There are a few events which (sadly) define the interaction between the North American Indians and the white man (more specifically, the United States, its military, and its citizens) during the 1800s. There are three in particular. The horrific Sand Creek Massacre of 1864 (the least known of the three), the 1876 Battle of the Little Big Horn (notable as being a victory on the part of the Indians), and the massacre that took place during the winter holidays in 1890 at Wounded Knee Creek.

Wounded Knee, 29 December 1890, Dakota Territory. There were other massacres that involved as many or more killed or wounded, others that involved far greater atrocities (again: Sand Creek, as well as many lost to/obscured/or ignored by history), nor was it technically the last Indian resistance in the West. But it did effectively end the Indian Wars and establish the United States and its military as being in control over the its part of the continent. It brought to an end many dreams of a struggle for freedom or the hope for a chance to return to the "old days."

It showed that a movement could not overcome the armed might of a large organized nation bent on "taming" and conquering and inhabiting all the land between its coasts. It was an end of the West as it was seen (largely romanticized and mythologized, not only then but up until the present) and the Indians were a part of the West. No longer were they free to roam and conduct their lives as they saw fit and had for centuries. The white man was not going away and more would continue fill in the spaces left by the dwindling numbers of Indians. It was not just the human tragedy of Big Foot's band, but a symbol of the tragedy of an entire people. A symbol, the meaning of which, everyone understood.


No historical event exists within a vacuum, there are causes and factors that help create the conditions which lead to the outcome (not to be deterministic—as contingency and choice are also important, but the circumstances and available options are often determined or limited by past and contemporaneous events). A number of things led to the circumstances that made what happened possible and a full understanding and appreciation of the event requires a familiarity with those things.

The "Indian Problem"
The interaction between the Indians and the Europeans was, what Helen Hunt Jackson described with the title of her brave 1881 book, a "century of dishonor."1 Besides periodic warfare, scalp bounties, general encroachment, and deliberate dispensing of liquor, the Indians were being what was almost systematically "disposed" of by whatever means possible.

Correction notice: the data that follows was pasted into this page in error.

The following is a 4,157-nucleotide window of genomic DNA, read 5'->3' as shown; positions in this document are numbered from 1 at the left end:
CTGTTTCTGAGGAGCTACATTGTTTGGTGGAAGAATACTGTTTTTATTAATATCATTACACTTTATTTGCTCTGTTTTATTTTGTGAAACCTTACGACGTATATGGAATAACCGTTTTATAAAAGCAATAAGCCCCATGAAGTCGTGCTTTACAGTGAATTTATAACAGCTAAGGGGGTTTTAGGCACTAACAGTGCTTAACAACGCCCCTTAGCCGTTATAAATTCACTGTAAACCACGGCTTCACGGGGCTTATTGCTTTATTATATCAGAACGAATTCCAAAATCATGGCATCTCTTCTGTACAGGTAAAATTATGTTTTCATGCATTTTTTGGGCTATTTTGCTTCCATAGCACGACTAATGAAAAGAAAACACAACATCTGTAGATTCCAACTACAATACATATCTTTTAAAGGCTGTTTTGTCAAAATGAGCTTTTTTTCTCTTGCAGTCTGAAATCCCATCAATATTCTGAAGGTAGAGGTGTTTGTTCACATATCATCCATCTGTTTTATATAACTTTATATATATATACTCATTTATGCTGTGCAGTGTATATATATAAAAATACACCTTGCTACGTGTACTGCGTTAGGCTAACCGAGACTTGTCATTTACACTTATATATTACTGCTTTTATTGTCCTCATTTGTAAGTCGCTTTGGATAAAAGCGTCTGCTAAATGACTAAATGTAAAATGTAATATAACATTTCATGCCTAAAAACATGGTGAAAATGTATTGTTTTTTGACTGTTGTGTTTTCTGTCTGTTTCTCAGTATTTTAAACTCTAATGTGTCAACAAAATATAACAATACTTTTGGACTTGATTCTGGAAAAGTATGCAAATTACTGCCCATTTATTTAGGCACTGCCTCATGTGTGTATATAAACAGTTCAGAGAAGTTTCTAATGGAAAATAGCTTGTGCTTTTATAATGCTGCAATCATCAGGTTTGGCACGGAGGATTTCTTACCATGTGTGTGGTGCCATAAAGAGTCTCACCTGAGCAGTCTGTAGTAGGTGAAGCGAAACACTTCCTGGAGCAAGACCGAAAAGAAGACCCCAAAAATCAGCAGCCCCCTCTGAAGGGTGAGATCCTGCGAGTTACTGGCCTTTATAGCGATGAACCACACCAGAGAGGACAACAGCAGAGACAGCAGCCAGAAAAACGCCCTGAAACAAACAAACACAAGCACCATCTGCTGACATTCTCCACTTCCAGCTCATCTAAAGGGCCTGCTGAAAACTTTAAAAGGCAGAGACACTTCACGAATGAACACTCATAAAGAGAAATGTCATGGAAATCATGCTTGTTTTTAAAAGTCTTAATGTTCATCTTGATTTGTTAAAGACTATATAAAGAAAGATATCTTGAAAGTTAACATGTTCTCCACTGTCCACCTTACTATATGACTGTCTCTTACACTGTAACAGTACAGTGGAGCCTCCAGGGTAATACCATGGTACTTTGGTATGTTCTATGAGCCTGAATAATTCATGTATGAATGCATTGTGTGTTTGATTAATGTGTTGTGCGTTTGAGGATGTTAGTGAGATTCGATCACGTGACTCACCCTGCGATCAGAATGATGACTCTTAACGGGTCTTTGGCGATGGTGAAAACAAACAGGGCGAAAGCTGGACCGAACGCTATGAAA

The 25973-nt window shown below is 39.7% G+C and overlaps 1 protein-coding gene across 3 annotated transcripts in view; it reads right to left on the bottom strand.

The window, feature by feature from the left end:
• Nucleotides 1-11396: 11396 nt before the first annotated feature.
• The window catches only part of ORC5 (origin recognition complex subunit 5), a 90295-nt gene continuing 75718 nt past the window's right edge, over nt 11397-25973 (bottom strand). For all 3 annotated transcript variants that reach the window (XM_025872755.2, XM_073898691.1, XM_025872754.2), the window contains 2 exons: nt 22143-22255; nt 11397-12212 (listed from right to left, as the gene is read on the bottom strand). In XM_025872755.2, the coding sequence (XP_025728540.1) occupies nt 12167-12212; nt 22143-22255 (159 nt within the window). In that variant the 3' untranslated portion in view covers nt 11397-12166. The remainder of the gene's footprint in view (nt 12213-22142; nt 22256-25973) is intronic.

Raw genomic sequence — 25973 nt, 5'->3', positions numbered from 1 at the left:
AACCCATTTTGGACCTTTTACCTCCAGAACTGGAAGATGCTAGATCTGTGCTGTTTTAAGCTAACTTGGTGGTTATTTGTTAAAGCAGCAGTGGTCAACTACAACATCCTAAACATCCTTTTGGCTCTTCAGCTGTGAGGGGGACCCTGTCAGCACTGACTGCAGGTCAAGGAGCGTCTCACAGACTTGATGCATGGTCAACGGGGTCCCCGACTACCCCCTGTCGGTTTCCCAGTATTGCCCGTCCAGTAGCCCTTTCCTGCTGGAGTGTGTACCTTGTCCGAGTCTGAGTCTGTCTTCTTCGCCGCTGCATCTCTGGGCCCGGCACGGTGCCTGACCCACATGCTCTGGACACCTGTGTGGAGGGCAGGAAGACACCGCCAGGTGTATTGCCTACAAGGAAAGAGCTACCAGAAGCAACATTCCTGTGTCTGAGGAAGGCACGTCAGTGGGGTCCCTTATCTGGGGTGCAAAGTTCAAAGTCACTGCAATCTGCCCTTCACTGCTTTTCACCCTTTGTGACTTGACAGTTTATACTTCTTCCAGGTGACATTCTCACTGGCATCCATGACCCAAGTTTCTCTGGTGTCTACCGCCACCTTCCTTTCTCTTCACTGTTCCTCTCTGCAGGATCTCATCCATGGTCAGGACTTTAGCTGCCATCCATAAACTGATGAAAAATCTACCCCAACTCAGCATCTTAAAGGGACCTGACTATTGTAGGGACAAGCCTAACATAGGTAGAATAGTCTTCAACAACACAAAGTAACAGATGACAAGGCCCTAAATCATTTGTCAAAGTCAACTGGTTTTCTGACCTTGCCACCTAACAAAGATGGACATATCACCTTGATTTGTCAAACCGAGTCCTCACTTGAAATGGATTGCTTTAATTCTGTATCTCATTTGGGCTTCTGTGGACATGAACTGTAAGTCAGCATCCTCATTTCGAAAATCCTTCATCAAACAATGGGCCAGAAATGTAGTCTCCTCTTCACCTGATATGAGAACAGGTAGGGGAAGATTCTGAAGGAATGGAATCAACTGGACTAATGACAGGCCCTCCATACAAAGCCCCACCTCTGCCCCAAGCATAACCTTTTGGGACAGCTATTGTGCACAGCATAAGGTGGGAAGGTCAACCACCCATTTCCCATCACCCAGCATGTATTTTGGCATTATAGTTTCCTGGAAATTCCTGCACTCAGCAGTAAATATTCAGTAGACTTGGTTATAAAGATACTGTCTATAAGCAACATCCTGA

That the "Indian problem" had to be dealt with, was something known even by the earliest citizens and leaders. George Washington, in 1779, instructed a general to attack the Iroquois and make sure that he "lay waste all settlements around...that the country may not be merely overrun but destroyed" and not to listen to "any overture of peace before the total ruin of their settlements is effected." This is not merely a call for punishing supposed raids or other depredations, but an act of total war aimed at extermination of the tribe. No less than Thomas Jefferson said that "if ever we are constrained to lift the hatchet against any tribe, we will never lay it down till that tribe is exterminated, or is driven beyond the Mississippi." He felt that "in war, they will kill some of us; we shall destroy all of them" and that the choice the government would eventually (if not sooner) have to make would be "to pursue [the Indians] to extermination, or drive them to new seats beyond our reach" (all qtd. in Stannard). So the choice was expulsion or extermination. They chose both.

In 1830, the Indian Removal Act was pushed through Congress by Andrew Jackson—who had once said "the whole Cherokee Nation ought to be scourged" and bragged that he had "on all occasions preserved the scalps of my killed." It gave the government a pretense and "legal" way to have the military "remove" most of the Eastern tribes to "Indian Country," west of the Mississippi (much of which later became the state of Oklahoma). Thousands died in transit due to disease, exposure, malnutrition, and in some cases rebellion and attempts to escape. It also brought a burden to the Indians who were already living there.

In the middle of the century, the government began carving up the land and "portioning" it out for the Indians (land that was already theirs by right and habitation—except for " documents" and policy saying it wasn't). Indians were being put onto reservations where they had only the freedom that the government and (often greedy and duplicitous) Indian Agents allowed them.

Rations were of poor quality and often cut either as punishment or to save money. Hunting was usually out of the question and game on reservation land was scarce, at best (and much of the land poor for farming despite the government's expressed desire for the Indians to become farmers). All the while, "buffalo hunters" were coming out west and working at exterminating the bison that was a chief source of food for the plains Indians. Those that dared leave to hunt or attempt a return to the traditional life—even if done peaceably—were subject to more reprisals and mistreatment. The system, itself, helped break down tribal identity and unity. This was further advanced by discouraging or outlawing native religious practices and allowing missionaries free reign on the reservations for the purpose of converting them to Christianity.